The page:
“Unfortunately, millions of non-British residents like me were not allowed to vote in a referendum that will affect us all deeply. Without spending too much time on how both sides told fibs over the last couple of months, the fact remains that the majority won and we now have to get on with things and deal with the possible consequences.
I would like to mention something which dawned on me a few weeks ago. Comments that were made by some ignorant people about ‘immigrants who come and take our jobs.’ I’m one of them. I have always assumed I just settled in nicely here, just another person building a future regardless of my passport. Some people have told me that this would not affect me and told me how well I have blended in.
Forget that I moved to Manchester after falling in love with the city 16 years ago whilst doing a student placement here (EU funded I may add). Forget that I have worked here ever since, paid into the system and never claimed. Forget that I have made colleagues, friends, built a family and made a home. Since moving here I became a husband, a son-in-law, a brother-in- law, an uncle, a godparent. And I am not alone.
How can I explain to my two and a half year old nephews that uncle Martijn and uncle Mark may move to a different country because we no longer feel welcome here? Probably in the same conversation when trying to explain they cannot afford to go to university anymore because the fees have gone up through lack of EU funding or will no longer have the chance to study and live in an EU country and make new friends and experience life abroad as easily as people can now. In my opinion, some people failed to see the bigger picture and focussed on a small piece of the puzzle.
This country is built on its rich multicultural society and I really do not understand why you would choose to ignore that. What probably hurt me most was when I heard some people in favour of Brexit say ‘this is our England.’ Well let me tell you, this is OUR England too. One Europe, one world. I strongly believe people should get on with each other, learn from each other, enjoy life with each other and benefit from each other.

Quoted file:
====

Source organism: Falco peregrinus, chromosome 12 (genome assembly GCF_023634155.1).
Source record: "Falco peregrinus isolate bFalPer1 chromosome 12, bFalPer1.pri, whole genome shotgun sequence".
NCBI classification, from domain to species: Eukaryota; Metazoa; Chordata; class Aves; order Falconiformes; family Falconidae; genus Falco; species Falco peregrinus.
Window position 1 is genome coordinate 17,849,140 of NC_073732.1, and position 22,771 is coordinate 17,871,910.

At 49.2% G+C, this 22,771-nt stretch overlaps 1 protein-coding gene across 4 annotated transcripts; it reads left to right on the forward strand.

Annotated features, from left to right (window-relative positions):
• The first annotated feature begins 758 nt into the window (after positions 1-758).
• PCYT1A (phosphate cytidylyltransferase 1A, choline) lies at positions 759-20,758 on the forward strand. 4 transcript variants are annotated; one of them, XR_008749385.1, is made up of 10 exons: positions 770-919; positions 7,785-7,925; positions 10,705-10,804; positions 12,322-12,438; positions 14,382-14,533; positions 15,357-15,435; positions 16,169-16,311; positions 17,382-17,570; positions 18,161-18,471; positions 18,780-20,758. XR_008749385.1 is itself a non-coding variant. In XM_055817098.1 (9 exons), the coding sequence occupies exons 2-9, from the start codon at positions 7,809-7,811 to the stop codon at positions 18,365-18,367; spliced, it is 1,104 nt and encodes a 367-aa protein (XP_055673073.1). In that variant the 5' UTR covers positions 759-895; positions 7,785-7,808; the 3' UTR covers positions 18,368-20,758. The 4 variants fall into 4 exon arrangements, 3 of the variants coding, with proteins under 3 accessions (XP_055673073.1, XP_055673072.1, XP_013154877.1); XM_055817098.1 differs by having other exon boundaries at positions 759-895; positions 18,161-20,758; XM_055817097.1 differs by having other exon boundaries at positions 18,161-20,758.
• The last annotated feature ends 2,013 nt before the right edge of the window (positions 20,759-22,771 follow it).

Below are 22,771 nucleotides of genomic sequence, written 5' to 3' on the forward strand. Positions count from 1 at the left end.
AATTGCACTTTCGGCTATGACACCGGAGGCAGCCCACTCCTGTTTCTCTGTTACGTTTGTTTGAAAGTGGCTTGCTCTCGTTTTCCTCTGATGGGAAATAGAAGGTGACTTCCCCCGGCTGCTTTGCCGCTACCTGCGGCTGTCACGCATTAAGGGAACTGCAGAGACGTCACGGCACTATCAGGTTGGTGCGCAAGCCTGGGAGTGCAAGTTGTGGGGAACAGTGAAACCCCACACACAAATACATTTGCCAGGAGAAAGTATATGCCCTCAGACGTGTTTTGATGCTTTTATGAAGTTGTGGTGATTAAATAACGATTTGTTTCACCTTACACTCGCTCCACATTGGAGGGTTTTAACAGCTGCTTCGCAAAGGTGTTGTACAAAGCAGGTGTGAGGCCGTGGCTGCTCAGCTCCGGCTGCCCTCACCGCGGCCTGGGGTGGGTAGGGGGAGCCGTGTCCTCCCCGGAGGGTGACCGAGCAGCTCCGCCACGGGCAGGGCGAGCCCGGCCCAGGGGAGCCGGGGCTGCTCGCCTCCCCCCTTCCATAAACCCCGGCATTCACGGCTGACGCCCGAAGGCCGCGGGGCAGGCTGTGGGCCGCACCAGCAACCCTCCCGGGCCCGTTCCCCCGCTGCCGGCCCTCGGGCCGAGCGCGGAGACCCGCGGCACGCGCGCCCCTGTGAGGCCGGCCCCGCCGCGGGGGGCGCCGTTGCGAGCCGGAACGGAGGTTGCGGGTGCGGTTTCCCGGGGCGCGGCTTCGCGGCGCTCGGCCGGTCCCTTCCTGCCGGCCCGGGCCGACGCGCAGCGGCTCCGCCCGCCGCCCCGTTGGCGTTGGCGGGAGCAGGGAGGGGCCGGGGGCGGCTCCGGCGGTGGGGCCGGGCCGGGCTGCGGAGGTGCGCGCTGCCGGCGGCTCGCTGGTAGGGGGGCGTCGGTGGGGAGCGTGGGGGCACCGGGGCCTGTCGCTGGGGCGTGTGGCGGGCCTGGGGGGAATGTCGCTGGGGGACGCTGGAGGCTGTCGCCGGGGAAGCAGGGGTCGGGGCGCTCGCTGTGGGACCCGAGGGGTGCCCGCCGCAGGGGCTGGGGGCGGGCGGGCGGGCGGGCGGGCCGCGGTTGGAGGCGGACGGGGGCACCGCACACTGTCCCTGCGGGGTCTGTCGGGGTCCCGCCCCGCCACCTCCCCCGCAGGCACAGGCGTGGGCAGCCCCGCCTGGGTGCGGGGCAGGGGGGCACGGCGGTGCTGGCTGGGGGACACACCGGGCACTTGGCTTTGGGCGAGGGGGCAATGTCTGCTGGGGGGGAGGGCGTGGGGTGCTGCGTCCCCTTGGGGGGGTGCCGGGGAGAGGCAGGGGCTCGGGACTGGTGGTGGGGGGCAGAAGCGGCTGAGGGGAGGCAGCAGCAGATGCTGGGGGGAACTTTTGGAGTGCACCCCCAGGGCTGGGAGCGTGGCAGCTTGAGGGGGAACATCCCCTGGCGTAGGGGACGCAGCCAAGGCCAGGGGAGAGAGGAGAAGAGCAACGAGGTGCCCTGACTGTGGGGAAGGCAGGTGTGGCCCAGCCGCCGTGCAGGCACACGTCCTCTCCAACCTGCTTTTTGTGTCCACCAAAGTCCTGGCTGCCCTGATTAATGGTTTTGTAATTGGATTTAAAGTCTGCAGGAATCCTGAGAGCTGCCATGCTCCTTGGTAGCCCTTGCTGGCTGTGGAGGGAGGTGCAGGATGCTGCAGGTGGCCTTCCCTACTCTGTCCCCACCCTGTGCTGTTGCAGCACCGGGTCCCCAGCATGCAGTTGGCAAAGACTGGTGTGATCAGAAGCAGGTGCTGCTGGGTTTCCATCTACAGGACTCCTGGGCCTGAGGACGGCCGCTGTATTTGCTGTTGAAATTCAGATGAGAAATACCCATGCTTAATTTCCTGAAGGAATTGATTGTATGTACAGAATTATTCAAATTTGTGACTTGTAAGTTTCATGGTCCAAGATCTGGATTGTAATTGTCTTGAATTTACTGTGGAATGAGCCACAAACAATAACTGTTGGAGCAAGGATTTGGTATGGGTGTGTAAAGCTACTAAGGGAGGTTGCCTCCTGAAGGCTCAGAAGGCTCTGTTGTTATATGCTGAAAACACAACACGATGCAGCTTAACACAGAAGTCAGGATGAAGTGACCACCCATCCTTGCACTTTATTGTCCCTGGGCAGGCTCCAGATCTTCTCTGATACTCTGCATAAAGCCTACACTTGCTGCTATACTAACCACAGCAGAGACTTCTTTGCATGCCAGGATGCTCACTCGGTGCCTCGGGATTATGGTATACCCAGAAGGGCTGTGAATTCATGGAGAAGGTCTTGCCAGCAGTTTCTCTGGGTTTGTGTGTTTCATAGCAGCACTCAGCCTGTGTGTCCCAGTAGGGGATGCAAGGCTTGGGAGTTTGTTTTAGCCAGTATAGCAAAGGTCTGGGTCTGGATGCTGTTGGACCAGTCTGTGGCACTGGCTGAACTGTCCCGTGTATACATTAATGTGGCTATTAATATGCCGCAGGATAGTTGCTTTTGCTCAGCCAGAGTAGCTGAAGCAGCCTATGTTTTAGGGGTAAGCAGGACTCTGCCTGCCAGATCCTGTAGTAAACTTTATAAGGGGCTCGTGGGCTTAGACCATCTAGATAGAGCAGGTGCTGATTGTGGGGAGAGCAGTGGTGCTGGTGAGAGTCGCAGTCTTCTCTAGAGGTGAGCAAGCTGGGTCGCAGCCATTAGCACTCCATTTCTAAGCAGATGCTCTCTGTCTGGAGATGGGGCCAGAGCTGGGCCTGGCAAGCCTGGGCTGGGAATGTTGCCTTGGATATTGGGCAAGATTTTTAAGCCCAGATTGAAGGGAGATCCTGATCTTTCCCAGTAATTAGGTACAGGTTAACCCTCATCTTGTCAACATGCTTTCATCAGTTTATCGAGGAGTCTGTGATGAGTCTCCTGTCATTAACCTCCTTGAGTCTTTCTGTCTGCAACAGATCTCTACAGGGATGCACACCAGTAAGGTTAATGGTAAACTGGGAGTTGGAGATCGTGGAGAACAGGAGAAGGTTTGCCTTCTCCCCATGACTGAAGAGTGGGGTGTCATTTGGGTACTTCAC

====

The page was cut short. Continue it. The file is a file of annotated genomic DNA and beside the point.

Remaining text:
Did we not learn that there is no I in team? Why would you willingly choose to be the lonely kid in the playground? Why not work together to make the partnership better and stronger so we can all benefit? I cannot believe people would not want to be part of something big, however outdated it may be. Over 16 million voters seem to agree.
Manchester is a fantastic melting pot of cultures that people are rightly very proud of. Everywhere you go you hear different languages, see different nationalities, restaurants, shops and that is what makes this city great. Most Mancunians seem to agree with this and voted in favour of remaining.
The small mindless minority who think it is now acceptable to verbally abuse others because of where they are born are not being tolerated and are being dealt with by the public and the police. As recent events illustrate, I think it is clear how Manchester feels about this unacceptable behaviour – another reason I love this city!
I am not overly concerned about the future. We Dutch never seem to be. I try not to think too much about what will happen to things like my state pension. I have worked here for 16 years, after all. No one knows what will happen in the coming weeks, months and years and whatever is decided we will deal with it. We may move. We may stay. Only time will tell. I know there is always the option to apply for British citizenship but this does not seem to be a favourable option at the moment.
For now, I am enjoying living here in the heart of Manchester. Enjoying being a proud Dutch Mancunian and waiting to see what the future holds. As they like to say over here, keep calm and carry on.”